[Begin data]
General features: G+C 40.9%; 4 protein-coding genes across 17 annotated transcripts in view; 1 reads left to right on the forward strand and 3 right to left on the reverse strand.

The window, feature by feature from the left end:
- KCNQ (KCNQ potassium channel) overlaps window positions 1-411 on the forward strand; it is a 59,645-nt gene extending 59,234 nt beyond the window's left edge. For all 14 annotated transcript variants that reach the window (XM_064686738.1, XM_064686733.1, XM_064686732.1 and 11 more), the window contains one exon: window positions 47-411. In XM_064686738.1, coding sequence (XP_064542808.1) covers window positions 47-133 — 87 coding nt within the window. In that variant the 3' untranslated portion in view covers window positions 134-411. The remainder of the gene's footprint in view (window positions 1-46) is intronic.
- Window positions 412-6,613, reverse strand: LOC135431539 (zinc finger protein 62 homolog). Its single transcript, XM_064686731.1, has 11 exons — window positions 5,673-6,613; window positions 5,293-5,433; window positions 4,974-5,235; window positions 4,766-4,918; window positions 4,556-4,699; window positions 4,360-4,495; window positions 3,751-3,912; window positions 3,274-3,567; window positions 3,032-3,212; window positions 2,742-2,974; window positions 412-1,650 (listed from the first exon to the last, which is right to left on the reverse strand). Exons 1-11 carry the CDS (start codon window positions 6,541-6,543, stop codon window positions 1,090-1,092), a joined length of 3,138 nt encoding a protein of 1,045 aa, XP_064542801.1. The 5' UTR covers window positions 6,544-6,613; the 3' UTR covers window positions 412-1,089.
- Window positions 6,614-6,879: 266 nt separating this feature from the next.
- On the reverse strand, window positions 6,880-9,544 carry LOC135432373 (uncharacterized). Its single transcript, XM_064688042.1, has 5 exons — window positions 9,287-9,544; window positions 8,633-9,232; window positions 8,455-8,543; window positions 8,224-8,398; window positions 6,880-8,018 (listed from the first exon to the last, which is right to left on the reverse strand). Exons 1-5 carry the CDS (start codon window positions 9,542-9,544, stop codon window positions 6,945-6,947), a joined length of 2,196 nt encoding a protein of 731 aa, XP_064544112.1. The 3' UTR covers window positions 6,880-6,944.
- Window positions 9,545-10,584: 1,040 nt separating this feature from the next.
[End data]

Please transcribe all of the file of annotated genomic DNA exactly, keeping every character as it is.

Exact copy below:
General features: G+C 40.9%; 4 protein-coding genes across 17 annotated transcripts in view; 1 reads left to right on the forward strand and 3 right to left on the reverse strand.

The window, feature by feature from the left end:
- KCNQ (KCNQ potassium channel) overlaps window positions 1-411 on the forward strand; it is a 59,645-nt gene extending 59,234 nt beyond the window's left edge. For all 14 annotated transcript variants that reach the window (XM_064686738.1, XM_064686733.1, XM_064686732.1 and 11 more), the window contains one exon: window positions 47-411. In XM_064686738.1, coding sequence (XP_064542808.1) covers window positions 47-133 — 87 coding nt within the window. In that variant the 3' untranslated portion in view covers window positions 134-411. The remainder of the gene's footprint in view (window positions 1-46) is intronic.
- Window positions 412-6,613, reverse strand: LOC135431539 (zinc finger protein 62 homolog). Its single transcript, XM_064686731.1, has 11 exons — window positions 5,673-6,613; window positions 5,293-5,433; window positions 4,974-5,235; window positions 4,766-4,918; window positions 4,556-4,699; window positions 4,360-4,495; window positions 3,751-3,912; window positions 3,274-3,567; window positions 3,032-3,212; window positions 2,742-2,974; window positions 412-1,650 (listed from the first exon to the last, which is right to left on the reverse strand). Exons 1-11 carry the CDS (start codon window positions 6,541-6,543, stop codon window positions 1,090-1,092), a joined length of 3,138 nt encoding a protein of 1,045 aa, XP_064542801.1. The 5' UTR covers window positions 6,544-6,613; the 3' UTR covers window positions 412-1,089.
- Window positions 6,614-6,879: 266 nt separating this feature from the next.
- On the reverse strand, window positions 6,880-9,544 carry LOC135432373 (uncharacterized). Its single transcript, XM_064688042.1, has 5 exons — window positions 9,287-9,544; window positions 8,633-9,232; window positions 8,455-8,543; window positions 8,224-8,398; window positions 6,880-8,018 (listed from the first exon to the last, which is right to left on the reverse strand). Exons 1-5 carry the CDS (start codon window positions 9,542-9,544, stop codon window positions 6,945-6,947), a joined length of 2,196 nt encoding a protein of 731 aa, XP_064544112.1. The 3' UTR covers window positions 6,880-6,944.
- Window positions 9,545-10,584: 1,040 nt separating this feature from the next.